After Sept. 11, 2001, the FBI was forced to re-prioritize, making counter-terrorism the Bureau’s main focus. More than 1,800 agents, almost a third of the total dealing with criminal cases from organized crime to insurance fraud, were transferred to terrorism and intelligence duties in the aftermath of the attacks. What 9/11 did, among other things, was to create a need for proof, via arrests, that the new State focus on terrorism was showing results.
We’ve all seen the headlines from mainstream media sources after arrests were made and press conferences were given by high level officials announcing another disrupted “terror plot.” Yet, when one investigates these cases, as many journalists and writers in the alternative press have done, we see the score isn't as it all appears – and when compared with similar cases where terror charges were not brought, a disturbing picture emerges.
The Seas of David and the Redefinition of Entrapment
In criminal law, a person is “entrapped” when s/he is induced or persuaded by law enforcement officers, or their agents, to commit a crime that s/he had no previous intent to commit.
Most Americans know there have been some dubious prosecutions in the FBI’s ongoing effort to thwart terror attacks on American soil. Unfortunately, it seems many Americans are too scared to care. The vast majority of these cases have involved Muslim Americans, a group that has never had much power in terms of American politics and less so in the wake of 9/11 and two wars in majority Muslim countries. My purpose isn't to dismiss these cases, but to show the slippery slope they represent: when one group gets targeted successfully, other marginalized groups usually follow.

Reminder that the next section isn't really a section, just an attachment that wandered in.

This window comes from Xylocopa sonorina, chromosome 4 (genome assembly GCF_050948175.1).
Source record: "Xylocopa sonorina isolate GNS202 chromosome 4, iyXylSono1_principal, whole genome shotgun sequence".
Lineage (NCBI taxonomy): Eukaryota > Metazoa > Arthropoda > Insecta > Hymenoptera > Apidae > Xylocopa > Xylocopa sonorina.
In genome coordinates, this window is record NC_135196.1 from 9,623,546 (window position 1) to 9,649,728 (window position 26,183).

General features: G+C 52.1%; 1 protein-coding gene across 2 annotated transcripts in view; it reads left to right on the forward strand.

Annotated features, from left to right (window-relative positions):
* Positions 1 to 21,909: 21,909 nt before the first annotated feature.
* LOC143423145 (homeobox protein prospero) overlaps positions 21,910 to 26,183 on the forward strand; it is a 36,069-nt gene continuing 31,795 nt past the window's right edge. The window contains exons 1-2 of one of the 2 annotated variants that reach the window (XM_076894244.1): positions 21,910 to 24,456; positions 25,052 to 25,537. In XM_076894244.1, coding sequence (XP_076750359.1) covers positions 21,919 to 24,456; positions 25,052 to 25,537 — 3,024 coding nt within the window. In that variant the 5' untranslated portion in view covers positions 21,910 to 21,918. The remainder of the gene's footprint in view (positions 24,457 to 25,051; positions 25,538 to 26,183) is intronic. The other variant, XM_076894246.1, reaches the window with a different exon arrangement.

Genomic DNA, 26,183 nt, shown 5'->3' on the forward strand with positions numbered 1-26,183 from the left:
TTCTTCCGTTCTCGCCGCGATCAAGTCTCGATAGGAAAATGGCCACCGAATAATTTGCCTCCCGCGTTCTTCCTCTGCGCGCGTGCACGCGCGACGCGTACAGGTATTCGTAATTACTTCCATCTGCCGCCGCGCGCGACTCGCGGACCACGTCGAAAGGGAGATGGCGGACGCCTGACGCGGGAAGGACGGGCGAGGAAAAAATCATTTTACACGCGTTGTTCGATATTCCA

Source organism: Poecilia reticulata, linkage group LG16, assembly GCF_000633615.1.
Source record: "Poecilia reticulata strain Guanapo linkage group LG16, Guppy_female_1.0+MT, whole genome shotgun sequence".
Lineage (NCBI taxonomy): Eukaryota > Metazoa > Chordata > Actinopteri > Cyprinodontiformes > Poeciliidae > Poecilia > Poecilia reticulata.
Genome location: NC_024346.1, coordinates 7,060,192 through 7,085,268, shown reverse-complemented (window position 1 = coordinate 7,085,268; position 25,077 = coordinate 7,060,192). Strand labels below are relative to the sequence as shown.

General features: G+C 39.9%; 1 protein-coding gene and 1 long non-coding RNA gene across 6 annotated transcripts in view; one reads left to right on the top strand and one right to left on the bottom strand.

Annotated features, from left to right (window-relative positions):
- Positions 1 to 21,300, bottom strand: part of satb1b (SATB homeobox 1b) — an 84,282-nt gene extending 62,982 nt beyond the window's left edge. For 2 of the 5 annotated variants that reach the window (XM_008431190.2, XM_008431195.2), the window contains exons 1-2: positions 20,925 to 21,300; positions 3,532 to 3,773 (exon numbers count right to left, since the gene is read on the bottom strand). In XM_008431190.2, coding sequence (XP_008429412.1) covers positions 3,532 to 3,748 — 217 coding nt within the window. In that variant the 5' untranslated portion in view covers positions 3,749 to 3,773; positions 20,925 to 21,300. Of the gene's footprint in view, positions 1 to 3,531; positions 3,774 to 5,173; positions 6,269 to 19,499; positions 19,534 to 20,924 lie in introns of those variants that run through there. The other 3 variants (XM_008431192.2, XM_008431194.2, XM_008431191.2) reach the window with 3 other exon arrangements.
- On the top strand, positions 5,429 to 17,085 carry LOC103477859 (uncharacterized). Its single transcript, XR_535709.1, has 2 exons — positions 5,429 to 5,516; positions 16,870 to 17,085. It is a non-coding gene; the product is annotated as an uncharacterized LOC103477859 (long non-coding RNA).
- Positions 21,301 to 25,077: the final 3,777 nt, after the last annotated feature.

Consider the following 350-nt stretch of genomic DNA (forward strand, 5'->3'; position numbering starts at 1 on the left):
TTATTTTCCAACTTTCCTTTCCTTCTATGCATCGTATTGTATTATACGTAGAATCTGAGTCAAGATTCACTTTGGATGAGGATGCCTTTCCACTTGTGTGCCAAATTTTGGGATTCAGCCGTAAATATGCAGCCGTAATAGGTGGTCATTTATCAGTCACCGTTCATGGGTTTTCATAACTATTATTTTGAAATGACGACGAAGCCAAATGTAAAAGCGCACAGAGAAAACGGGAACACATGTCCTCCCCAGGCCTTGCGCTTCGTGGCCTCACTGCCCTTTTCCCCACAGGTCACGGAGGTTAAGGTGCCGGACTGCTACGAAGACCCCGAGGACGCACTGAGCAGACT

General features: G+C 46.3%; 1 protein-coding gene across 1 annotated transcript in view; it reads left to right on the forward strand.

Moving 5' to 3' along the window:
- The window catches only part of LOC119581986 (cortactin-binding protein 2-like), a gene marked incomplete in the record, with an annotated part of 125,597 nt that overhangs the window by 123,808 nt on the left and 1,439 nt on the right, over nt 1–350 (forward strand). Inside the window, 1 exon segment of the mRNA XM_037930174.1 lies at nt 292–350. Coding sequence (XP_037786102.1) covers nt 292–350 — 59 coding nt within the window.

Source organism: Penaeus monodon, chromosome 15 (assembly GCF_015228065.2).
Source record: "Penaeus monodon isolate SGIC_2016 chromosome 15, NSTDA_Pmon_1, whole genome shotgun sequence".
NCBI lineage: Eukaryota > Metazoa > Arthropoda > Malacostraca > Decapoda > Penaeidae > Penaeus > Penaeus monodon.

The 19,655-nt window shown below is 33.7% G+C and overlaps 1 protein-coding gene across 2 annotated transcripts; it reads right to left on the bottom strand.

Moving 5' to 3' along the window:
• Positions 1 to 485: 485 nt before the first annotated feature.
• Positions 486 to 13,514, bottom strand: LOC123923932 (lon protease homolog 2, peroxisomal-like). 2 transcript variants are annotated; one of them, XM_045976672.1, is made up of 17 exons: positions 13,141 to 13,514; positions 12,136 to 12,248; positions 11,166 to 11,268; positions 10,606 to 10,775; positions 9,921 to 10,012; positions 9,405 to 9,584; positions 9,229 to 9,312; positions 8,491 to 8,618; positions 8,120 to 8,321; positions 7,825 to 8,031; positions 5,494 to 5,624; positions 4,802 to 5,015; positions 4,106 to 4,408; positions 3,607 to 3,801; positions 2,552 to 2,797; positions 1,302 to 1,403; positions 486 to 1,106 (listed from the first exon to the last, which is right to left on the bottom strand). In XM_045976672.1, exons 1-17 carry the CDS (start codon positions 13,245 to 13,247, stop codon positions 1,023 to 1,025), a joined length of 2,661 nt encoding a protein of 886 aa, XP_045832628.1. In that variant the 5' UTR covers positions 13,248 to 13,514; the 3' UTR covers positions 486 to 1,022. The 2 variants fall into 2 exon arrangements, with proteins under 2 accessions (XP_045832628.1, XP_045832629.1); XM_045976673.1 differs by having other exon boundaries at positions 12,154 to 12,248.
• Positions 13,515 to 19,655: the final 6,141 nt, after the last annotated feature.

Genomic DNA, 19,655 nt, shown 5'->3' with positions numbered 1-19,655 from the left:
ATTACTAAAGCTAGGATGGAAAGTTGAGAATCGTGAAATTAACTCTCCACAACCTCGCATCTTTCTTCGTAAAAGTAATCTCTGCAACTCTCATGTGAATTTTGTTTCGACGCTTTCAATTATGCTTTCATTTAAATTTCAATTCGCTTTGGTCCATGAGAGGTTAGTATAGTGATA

A story that illustrates this slide is the group the media dubbed the Liberty City 7. Arrested in June 2006, this group, we were told, had taken an oath to Al Qaeda and planned a series of attacks to rival or even surpass 9/11. There were just a few problems with the narrative: five African-American and two Haitian men taken into custody were not Muslims, were facing dire economic circumstances (most were homeless), and the ostensible leader of the group, a colorful character named Narseal Batiste, seemed willing to say just about anything to get money out of the FBI informant who had created the plot out of whole cloth.
...There has also been a strange selectivity when it comes to who gets charged under terror laws. The Southern Poverty Law Center has for years publicized cases of white supremacist and militia groups plotting actions that don’t result in terrorism charges, even though they seem to meet the legal requirements. At the same time, animal rights activists, who have filmed animal abuses or committed some form of property damage, but never harmed people, have been charged with the gravest of offenses: terrorism.
Now let's jump to Houston where, several years ago, heavily redacted documents released under a Freedom of Information Act request showed that at the height of the Occupy movement, in October 2011, a group was planning to target “leaders” of the Occupy Houston encampment using sniper rifles. One might think the FBI could investigate the person or persons planning to assassinate American protesters peacefully exercising their Constitutional rights.